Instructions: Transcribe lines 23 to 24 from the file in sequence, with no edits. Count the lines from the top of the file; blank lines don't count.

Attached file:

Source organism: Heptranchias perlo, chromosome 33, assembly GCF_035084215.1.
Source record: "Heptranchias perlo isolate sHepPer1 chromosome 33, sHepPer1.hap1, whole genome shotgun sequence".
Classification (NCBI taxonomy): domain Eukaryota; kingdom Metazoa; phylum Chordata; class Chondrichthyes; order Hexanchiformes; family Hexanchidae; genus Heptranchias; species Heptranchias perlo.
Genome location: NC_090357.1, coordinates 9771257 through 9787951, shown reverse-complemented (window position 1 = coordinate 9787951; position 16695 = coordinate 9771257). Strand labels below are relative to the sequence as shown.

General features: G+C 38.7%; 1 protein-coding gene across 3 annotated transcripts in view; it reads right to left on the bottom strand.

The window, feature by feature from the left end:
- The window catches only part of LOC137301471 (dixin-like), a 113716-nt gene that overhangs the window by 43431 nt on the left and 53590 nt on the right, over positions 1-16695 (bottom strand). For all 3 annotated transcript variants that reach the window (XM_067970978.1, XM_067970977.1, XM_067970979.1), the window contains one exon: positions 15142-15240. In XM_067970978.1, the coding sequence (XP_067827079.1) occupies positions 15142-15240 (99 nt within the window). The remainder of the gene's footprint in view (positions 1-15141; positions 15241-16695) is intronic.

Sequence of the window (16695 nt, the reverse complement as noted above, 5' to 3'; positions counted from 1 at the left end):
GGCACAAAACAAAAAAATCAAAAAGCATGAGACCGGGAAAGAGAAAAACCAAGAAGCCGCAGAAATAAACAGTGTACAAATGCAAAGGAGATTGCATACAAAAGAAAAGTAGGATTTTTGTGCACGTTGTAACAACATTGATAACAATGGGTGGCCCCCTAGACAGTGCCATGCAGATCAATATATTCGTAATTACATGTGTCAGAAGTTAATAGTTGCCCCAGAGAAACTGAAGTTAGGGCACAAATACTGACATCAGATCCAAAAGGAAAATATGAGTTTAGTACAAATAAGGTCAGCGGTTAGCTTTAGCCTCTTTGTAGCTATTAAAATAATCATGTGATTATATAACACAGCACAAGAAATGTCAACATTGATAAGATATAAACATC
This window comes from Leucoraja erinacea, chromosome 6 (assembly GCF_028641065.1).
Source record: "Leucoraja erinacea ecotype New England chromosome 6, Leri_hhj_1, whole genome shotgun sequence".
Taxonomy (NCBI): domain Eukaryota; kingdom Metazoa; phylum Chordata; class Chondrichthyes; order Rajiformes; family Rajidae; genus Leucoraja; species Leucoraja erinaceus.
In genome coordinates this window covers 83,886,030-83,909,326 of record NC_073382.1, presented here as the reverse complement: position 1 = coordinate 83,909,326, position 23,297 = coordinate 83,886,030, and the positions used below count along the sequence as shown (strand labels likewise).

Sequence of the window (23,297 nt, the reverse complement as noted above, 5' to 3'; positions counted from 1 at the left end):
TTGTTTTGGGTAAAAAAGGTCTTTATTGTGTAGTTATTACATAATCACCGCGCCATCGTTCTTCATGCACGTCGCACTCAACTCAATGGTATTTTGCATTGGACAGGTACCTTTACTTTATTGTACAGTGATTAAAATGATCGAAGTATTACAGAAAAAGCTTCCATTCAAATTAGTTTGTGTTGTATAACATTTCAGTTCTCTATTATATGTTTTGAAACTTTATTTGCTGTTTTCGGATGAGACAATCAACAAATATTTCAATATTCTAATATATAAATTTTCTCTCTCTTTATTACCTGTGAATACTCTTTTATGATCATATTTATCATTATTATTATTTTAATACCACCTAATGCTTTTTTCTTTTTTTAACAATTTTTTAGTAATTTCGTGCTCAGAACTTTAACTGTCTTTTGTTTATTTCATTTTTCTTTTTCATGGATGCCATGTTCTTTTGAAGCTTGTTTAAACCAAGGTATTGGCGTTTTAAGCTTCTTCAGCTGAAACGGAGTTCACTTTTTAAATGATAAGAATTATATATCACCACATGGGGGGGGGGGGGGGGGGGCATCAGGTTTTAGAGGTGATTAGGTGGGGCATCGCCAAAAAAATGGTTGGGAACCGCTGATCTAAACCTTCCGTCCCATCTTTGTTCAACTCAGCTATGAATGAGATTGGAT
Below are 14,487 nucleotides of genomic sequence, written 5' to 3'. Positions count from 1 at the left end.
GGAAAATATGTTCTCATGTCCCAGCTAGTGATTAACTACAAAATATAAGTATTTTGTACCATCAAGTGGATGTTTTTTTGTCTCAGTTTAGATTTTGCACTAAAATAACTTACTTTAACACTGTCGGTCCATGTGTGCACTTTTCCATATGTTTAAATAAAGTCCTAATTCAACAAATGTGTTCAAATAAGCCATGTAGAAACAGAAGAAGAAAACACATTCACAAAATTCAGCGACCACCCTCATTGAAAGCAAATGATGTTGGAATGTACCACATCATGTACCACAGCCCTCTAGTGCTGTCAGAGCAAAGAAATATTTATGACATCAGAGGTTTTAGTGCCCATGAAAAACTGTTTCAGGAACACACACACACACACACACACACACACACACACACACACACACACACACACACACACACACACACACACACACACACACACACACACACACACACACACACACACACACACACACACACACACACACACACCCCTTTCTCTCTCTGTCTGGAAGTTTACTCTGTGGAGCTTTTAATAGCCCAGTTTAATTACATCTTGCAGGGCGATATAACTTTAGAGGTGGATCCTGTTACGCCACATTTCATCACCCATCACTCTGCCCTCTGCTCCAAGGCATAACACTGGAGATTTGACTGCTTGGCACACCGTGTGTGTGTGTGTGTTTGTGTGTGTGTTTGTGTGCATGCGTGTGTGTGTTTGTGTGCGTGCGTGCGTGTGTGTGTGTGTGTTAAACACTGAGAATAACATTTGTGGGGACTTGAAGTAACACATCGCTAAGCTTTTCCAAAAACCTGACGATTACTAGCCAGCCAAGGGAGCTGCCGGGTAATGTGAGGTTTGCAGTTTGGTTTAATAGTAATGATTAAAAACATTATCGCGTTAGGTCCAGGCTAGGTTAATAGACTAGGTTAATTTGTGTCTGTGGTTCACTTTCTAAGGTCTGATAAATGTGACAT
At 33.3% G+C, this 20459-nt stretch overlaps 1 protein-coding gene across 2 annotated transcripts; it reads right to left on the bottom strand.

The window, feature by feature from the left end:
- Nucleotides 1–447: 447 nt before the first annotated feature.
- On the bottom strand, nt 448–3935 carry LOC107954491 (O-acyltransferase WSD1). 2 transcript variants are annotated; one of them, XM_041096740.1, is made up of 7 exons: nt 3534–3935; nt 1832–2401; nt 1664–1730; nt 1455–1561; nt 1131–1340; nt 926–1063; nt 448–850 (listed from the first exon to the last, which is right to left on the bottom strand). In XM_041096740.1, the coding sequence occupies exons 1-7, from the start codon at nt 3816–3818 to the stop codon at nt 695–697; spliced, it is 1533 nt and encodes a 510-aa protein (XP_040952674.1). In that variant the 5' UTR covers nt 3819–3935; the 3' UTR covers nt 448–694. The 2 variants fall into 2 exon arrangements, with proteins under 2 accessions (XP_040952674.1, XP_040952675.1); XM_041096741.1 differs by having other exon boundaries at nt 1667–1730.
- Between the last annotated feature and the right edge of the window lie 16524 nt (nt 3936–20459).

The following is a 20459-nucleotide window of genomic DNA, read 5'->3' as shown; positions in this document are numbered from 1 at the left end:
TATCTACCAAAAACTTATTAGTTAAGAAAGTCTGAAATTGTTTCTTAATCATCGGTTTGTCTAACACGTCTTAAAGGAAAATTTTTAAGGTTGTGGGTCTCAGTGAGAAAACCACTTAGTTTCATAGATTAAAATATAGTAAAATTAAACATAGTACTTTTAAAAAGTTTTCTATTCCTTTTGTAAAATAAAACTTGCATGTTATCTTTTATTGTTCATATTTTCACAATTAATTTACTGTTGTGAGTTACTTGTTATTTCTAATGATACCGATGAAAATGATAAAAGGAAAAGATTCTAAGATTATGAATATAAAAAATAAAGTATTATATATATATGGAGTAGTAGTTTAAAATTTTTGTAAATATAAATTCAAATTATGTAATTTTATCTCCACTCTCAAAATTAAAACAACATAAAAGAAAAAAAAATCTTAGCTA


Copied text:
The following is a 20459-nucleotide window of genomic DNA, read 5'->3' as shown; positions in this document are numbered from 1 at the left end:
TATCTACCAAAAACTTATTAGTTAAGAAAGTCTGAAATTGTTTCTTAATCATCGGTTTGTCTAACACGTCTTAAAGGAAAATTTTTAAGGTTGTGGGTCTCAGTGAGAAAACCACTTAGTTTCATAGATTAAAATATAGTAAAATTAAACATAGTACTTTTAAAAAGTTTTCTATTCCTTTTGTAAAATAAAACTTGCATGTTATCTTTTATTGTTCATATTTTCACAATTAATTTACTGTTGTGAGTTACTTGTTATTTCTAATGATACCGATGAAAATGATAAAAGGAAAAGATTCTAAGATTATGAATATAAAAAATAAAGTATTATATATATATGGAGTAGTAGTTTAAAATTTTTGTAAATATAAATTCAAATTATGTAATTTTATCTCCACTCTCAAAATTAAAACAACATAAAAGAAAAAAAAATCTTAGCTA